What is post-traumatic stress disorder (PTSD)?
Post-traumatic stress disorder (PTSD) is a mental health condition that is triggered by an event that has traumatised one mentally, either through experiencing or witnessing it. Generally, after a traumatic event, anxiety will exist for a short period of time as the person slowly adjusts and copes with the event. This requires time and self-care. However, if the symptoms do not get better and last for months or years, as well as cause disruption to your daily life, then it is possible that the person is experiencing PTSD.
What causes PTSD?
PTSD is caused by traumatic events that have either happened to you, someone close to you or an event that you have witnessed. Examples of such events are:
- Accidents such as train wrecks and traffic collisions
- Manmade tragedies such as plane crashes, shootings, bombings
- Natural disasters such as earthquakes and floods
- Military combat
- Childhood abuse
- Violent personal attacks such as mugging, rape, torture, kidnapping or being held captive
What are the signs and symptoms of PTSD?
Symptoms for PTSD may begin to show soon after the traumatic event, and last beyond a month after the event. Sometimes, however, the symptoms may only emerge after a period of delay. Symptoms of PTSD can usually be grouped into reliving symptoms, avoidance and changes in arousal and reactivity.
For reliving symptoms one may have flashbacks, nightmares about the event that upsets them, hallucinations or extreme emotional distress or a physical response towards something resembling or reminding them of the traumatic event.
As for avoidance, you will see that those with PTSD will generally avoid speaking or thinking of the event. They would also avoid locations, activities or people that have the chance to revoke the memories of that traumatic event.
Another sign or symptom of those with PTSD is that you can observe changes in arousal and reactivity. They can be easily startled or terrified, constantly on the lookout for danger and always on edge, easily irritated, and experience rage or aggressive behaviour.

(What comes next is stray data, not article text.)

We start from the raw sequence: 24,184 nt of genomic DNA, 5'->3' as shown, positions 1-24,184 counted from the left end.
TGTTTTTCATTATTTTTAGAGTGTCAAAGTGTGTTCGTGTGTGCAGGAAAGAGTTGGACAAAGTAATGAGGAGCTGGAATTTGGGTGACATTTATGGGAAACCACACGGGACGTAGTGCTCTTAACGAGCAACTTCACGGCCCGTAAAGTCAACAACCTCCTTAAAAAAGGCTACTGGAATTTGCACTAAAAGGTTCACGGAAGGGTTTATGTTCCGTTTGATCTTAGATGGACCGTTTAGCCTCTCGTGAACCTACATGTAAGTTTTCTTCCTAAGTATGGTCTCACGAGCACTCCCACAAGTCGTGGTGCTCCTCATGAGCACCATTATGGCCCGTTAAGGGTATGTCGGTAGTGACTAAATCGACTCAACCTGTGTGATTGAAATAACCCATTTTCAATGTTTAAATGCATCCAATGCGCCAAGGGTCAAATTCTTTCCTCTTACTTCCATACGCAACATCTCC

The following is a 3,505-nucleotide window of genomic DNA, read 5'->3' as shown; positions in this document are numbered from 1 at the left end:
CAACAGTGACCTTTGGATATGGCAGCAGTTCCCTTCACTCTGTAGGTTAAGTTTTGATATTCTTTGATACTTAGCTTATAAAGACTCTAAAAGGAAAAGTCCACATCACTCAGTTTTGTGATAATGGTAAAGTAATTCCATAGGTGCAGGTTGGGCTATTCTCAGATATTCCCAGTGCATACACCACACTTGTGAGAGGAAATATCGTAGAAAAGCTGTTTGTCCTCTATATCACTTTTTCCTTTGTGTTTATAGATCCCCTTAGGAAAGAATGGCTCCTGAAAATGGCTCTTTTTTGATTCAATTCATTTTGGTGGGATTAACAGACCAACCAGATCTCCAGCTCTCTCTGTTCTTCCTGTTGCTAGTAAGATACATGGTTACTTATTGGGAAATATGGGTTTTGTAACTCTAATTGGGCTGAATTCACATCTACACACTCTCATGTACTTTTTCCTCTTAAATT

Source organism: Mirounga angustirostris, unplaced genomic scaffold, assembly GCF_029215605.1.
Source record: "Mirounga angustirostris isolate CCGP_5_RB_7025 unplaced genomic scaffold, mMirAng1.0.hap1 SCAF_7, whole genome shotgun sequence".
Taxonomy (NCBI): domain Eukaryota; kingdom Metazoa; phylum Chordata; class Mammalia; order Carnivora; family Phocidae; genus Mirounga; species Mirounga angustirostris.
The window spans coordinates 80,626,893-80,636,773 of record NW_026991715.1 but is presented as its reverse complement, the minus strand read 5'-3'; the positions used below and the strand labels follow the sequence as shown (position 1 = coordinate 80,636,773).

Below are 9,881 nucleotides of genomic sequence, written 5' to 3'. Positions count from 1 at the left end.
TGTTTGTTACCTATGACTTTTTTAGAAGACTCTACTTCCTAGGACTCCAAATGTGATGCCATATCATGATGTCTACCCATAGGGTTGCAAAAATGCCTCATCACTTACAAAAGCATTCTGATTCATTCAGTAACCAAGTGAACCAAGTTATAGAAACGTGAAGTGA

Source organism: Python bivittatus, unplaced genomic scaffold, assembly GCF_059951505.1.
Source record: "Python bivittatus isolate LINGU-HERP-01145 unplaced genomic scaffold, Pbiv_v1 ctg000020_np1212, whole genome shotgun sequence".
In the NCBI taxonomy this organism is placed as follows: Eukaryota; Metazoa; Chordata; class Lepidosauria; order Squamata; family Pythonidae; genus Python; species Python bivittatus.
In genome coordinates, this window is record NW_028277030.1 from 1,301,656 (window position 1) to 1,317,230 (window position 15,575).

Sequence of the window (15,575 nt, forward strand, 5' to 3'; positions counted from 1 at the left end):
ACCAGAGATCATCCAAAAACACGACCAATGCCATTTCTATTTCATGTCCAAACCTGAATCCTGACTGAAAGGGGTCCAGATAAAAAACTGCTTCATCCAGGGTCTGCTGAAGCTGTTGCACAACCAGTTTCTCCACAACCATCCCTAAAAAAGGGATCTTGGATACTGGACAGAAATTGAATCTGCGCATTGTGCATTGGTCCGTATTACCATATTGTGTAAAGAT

The severity of these symptoms may vary from person to person, thus it is vital to seek the professional council of a mental health practitioner.
How is PTSD diagnosed?
The mental health professional elicits the person’s history and assesses his mental state, and PTSD is diagnosed based on the history of exposure to a traumatic event and the consequent signs and symptoms, as well as the distress and impaired functioning that result. The appropriate physical examination and laboratory investigations are also performed when indicated.
What are the treatments for PTSD?
The main treatment for PTSD are psychotherapeutic measures. A trained therapist will teach you new ways to cope with what happened to you. Medications may also be prescribed when necessary, and to manage anxiety, depression or sleep difficulties.
There are several types of therapies that will be suggested by your health care professional such as:
Cognitive Therapy (CT)
This type of therapy assists you in coping with negative thoughts related to the trauma. You'll work with the therapist to work out how you feel and think about what has happened. You'll also learn coping skills to deal with the trauma. CT will not make you forget what happened, but it can make the memories easier to bear.
This gives you new ways to deal with trauma-related thoughts and situations. You will be introduced to breathing and relaxation techniques to calm yourself when you encounter triggers. You may enter situations that bring back memories of the trauma with the assistance of your therapist. Over time, you'll get better at controlling your reactions, which can help with avoidance. In order to assist you in gaining control over how you feel and think about the trauma, you will also have to talk about it.
PTSD treatment options also include: PTSD psychoeducation, family counselling, training in coping skills, acceptance and commitment.
Here at ParkCity Medical Centre PMC, Mindcentric mental health specialists are trained to provide treatments that are appropriate to your needs, and to guide you through the care process.